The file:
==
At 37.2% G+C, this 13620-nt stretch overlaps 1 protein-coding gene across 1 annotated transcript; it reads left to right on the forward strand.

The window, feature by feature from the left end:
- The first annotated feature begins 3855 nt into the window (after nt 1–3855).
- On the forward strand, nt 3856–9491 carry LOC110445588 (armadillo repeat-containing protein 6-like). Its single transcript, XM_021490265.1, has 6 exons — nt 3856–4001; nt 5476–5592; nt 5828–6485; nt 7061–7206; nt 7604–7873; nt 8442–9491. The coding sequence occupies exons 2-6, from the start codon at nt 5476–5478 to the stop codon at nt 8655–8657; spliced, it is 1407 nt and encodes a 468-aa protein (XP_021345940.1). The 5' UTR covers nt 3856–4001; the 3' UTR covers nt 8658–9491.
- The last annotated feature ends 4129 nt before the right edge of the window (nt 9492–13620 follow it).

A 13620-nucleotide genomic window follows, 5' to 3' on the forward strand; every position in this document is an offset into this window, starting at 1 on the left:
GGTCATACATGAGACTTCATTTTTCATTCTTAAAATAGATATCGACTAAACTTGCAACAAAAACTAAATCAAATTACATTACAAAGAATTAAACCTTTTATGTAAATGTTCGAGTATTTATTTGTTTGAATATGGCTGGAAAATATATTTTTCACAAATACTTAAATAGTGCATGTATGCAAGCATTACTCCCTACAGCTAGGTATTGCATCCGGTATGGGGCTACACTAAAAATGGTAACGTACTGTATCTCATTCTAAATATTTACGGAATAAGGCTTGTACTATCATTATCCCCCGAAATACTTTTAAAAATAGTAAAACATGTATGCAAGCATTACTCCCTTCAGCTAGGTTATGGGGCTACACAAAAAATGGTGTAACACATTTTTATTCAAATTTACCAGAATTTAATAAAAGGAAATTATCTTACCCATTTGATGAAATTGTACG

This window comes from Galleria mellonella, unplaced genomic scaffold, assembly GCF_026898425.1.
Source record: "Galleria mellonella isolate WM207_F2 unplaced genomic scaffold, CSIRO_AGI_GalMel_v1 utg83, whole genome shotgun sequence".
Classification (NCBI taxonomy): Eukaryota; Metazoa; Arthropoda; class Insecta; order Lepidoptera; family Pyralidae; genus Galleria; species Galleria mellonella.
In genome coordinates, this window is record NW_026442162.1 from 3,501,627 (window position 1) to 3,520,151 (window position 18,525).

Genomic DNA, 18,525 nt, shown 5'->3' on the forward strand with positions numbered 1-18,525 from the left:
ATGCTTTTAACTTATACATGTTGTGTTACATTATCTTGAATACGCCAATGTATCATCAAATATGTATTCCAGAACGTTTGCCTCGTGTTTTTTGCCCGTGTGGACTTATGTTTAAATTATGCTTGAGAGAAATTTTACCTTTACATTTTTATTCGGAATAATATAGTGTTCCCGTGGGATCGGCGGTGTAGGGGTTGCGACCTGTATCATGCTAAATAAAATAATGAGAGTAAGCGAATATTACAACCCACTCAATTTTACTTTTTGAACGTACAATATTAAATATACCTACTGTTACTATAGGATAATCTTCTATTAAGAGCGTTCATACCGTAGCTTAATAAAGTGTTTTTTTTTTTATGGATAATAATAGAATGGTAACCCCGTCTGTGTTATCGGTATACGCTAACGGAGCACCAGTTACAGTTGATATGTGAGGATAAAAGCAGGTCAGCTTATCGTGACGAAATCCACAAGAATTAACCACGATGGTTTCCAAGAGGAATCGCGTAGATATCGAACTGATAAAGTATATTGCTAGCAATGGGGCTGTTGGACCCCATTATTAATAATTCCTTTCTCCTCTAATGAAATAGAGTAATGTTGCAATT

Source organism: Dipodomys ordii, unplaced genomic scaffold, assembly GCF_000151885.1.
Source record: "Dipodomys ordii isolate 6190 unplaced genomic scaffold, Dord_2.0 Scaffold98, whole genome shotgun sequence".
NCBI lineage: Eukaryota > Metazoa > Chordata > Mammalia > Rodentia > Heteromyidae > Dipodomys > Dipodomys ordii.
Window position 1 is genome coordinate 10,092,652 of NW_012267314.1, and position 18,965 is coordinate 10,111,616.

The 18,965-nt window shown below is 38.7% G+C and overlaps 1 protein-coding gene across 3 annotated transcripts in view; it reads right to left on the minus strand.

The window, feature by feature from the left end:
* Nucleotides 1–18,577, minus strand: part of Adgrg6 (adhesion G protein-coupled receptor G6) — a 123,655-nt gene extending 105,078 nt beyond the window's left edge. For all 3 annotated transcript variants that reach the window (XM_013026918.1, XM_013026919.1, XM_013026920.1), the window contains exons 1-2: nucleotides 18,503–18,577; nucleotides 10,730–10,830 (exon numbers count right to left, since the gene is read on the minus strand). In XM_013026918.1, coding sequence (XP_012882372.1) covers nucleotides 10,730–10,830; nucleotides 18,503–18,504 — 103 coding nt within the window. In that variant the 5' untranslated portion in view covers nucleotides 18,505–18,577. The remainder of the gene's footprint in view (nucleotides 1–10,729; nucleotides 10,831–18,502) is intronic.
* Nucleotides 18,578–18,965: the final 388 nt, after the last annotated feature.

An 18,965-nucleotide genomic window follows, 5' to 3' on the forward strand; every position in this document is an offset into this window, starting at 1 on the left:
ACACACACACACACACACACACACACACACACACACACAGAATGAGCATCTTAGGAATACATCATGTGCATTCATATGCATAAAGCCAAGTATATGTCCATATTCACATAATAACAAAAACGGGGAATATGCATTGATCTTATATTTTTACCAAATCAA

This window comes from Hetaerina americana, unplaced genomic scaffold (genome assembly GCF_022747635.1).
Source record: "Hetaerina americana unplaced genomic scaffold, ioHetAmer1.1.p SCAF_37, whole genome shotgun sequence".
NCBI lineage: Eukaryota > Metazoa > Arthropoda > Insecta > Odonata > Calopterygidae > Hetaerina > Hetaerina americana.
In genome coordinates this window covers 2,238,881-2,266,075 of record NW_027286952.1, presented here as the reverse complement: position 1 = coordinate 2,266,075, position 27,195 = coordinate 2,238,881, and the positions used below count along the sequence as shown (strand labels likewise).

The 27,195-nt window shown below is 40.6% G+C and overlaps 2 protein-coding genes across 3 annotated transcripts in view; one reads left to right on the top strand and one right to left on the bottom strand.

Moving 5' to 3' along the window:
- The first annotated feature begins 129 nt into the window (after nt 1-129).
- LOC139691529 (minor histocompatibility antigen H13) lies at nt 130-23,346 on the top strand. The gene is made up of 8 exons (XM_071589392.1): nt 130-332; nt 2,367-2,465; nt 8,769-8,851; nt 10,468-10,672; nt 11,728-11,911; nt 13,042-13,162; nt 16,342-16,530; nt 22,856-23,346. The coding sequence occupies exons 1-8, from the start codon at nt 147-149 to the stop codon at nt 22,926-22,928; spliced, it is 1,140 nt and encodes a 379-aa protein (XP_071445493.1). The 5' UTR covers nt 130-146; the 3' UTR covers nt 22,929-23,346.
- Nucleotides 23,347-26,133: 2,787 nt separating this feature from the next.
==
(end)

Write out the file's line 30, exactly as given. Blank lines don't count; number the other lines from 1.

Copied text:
- The first annotated feature begins 129 nt into the window (after nt 1-129).